Let me stress that this does not effect the debate about policy, i.e., whether it is a good idea to allow ISPs to do this (I think no), or whether the Federal government (either through the FCC or in some other way) should make the a rule about this (I think yes). Folks have advanced numerous policy reasons why trying to prevent behavior like this is a bad idea that does more harm than good, and these policy arguments stand or fall on their merits. But the MPI study should definitively end the debate about whether blocking BitTorrent traffic through the use of forged reset packets is happening (it is), whether this practice is widely accepted in the Internet community as a “reasonable network management” technique (it’s not — score one for Jon Peha) and whether the practice is really limited to times of peak congestion (it’s not).
Of course, when I say “should,” I mean: “should in a rational world where people care about evidence and stuff and do not reject studies by highly reputable institutions with no obvious ax to grind without some kind of evidence to back up their objections.” As we all know, we do not live in such a world. And in DC policy-land, where people are paid big bucks to be obstinate pricks impervious to reason, the notion that some silly real world study by neutral experts should even be seriously considered as “evidence” is frequently greeted with either condescending chuckles or the sort of explosive outrage usually displayed by B Movie villains advised by their henchman that the hero has once again miraculously survived the overly complex death trap.
So I expect the good folks at Comcast, their paid flacks, and their pack ‘o useful idiots to start cranking up the old noise machine. We can anticipate the following lines of attack:
1) Ignore the inconsistencies with the previous statements with broad statements and an effort to blow by the whole thing. e.g., “What really matters here is that Comcast is doing its best to protect its customers from bandwidth hogs, and is working with other companies to find ways to minimize any intrusion with the legitimate uses of the network.”
2) Ad Homminem attacks and attempts to undermine credibility. Happily, there is no obligation for these attacks to be credible, or even coherent. The point is simply to generate enough noise so that people unfamiliar with the issue will decide there must be something wrong with the other side, and to hopefully goad the opposition into wasting time in a mud-wrestling match they should ignore. e.g., “Max Planck was a physicist. It is obvious that an institute named for a physicist could not possibly have the computer science expertise to do these experiments. Furthermore, Germany has every incentive to try to mess up our capitalist system — don’t think they’ve forgotten WWII! — and therefore the data of this so called ”institute“ should be regarded as highly suspect and a socialist plot. Especially because anti-business groups that give support to Al Qeda, like Free Press and Moveon, obviously were involved somehow in a way I can’t prove but will continue to assert until you believe me.”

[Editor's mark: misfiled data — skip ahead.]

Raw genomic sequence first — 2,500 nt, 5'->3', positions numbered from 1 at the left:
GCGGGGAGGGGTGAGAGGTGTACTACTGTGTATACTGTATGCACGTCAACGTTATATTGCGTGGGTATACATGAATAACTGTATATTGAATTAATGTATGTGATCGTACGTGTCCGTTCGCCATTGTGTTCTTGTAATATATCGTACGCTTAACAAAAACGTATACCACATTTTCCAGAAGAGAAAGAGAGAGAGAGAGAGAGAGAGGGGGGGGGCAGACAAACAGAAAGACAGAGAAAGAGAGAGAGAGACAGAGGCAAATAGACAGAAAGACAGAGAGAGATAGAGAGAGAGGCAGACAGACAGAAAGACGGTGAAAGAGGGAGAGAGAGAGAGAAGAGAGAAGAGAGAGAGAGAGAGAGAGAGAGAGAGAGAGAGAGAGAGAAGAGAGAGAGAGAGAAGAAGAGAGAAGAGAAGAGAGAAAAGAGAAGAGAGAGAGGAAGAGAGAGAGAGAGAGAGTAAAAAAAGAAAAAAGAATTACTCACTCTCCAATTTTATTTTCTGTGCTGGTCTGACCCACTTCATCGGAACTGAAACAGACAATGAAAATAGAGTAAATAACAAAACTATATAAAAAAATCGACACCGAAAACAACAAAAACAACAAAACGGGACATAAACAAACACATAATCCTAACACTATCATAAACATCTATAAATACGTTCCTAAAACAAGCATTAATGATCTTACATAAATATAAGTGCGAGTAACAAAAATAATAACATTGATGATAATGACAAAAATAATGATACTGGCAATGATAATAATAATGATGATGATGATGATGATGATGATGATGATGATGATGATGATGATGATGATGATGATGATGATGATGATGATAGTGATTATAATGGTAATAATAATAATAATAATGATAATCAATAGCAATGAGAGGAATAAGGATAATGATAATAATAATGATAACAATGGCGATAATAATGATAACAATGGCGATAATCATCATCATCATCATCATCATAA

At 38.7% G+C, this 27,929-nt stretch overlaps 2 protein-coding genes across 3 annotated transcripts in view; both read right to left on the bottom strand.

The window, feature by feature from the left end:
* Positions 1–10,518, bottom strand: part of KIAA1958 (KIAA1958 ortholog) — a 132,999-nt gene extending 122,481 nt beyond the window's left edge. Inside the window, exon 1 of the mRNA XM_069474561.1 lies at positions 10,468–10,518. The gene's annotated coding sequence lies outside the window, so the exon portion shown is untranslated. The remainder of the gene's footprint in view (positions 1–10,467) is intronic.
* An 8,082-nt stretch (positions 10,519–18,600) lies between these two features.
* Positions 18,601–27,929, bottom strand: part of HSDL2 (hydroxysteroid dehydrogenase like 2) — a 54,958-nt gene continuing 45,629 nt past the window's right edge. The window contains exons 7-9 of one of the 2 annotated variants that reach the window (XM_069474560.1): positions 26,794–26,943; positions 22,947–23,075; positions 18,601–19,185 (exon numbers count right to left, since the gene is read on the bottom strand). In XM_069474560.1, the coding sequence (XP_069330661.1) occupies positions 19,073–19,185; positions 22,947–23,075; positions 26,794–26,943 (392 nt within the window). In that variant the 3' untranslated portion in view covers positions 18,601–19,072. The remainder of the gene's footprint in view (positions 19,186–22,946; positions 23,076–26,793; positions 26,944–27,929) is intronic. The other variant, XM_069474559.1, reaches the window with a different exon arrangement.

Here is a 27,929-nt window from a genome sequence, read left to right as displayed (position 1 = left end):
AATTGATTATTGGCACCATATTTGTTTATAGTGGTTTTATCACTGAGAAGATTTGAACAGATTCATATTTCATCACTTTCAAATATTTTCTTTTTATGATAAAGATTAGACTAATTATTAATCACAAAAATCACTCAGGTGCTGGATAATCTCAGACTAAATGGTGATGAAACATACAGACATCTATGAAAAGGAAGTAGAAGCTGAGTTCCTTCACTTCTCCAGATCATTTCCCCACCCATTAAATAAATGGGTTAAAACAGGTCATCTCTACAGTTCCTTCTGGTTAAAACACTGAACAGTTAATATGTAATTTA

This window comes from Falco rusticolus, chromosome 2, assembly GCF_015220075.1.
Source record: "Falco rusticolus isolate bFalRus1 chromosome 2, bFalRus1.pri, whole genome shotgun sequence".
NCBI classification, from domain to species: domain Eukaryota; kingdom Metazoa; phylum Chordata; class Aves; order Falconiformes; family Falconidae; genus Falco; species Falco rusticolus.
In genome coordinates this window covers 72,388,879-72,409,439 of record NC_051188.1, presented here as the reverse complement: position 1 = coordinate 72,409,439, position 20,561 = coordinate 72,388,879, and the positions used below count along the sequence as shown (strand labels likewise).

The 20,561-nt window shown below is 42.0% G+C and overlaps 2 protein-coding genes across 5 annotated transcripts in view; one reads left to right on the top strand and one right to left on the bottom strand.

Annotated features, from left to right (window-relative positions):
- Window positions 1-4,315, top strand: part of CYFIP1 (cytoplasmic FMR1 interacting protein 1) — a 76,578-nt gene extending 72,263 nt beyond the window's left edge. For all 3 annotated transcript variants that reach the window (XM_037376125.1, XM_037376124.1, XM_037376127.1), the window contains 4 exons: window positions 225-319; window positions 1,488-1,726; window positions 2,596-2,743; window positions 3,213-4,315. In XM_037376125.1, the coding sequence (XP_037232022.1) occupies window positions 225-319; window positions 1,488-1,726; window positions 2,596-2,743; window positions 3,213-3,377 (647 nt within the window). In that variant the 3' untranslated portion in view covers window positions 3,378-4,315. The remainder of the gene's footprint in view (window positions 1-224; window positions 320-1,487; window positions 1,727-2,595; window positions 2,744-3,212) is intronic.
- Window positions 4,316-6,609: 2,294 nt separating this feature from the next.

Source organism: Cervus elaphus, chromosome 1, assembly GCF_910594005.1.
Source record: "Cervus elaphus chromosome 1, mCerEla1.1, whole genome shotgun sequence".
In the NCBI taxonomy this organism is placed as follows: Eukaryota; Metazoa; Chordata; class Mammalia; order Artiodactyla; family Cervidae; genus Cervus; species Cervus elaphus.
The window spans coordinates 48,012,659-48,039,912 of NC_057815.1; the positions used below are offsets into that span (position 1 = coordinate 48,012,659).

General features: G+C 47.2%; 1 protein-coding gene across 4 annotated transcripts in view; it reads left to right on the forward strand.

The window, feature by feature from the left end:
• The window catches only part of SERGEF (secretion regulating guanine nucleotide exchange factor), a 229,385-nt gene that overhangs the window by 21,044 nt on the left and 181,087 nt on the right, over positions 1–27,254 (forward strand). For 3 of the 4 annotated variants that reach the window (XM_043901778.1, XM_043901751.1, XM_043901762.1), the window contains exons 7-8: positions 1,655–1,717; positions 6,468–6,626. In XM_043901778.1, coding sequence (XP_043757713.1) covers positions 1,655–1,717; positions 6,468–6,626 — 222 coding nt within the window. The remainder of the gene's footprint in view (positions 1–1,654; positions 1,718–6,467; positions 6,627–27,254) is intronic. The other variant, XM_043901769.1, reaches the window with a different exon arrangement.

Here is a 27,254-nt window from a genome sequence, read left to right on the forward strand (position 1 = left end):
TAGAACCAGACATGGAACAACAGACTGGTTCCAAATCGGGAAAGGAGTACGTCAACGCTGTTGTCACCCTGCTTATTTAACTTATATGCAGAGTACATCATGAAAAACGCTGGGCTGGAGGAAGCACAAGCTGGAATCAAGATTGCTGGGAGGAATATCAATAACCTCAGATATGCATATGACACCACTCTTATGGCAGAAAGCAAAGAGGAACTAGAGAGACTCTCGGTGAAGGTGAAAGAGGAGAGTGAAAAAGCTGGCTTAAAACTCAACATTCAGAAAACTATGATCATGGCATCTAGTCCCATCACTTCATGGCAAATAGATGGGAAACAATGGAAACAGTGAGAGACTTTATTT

3) Blame it all on Kevin Martin and his “vendetta” against cable. Perhaps some of Comcast’s pet Republicans in Congress will write another letter! Given that a lot of them are likely to be looking for work next year, showing Comcast (and the rest of the cable industry) that you stay bought no matter what the evidence could be a real career booster.
4) Expert “studies”, hair splitting and other technobabble. A tried and true method that relies on the public’s short attention span, general inability to understand technology, and inability to actually assess the validity of most studies. This is, after all, why industry folks invest so much money in maintaining coin operated think tanks. Churn out a study or two that looks impressive and has an executive summary making ludicrous claims, get into arguments about what specific statements ‘really’ meant and try to bog things down in endless debates over minutiae, and have an expert or two babble something reassuring that makes no sense, and the worries of willing believers will be soothed and members of the public approaching this for the first time will feel their eyes glazing over. (Remember, if you are a megacorp, you do not need to convince the public you are right, you only have to convince them to go away.)
In any event, I look forward to the upcoming fun and games. It is always a pleasure to watch skilled professionals at work, and Comcast and the cable industry hire some of the smartest and talented folks I know.
Stay tuned . . . .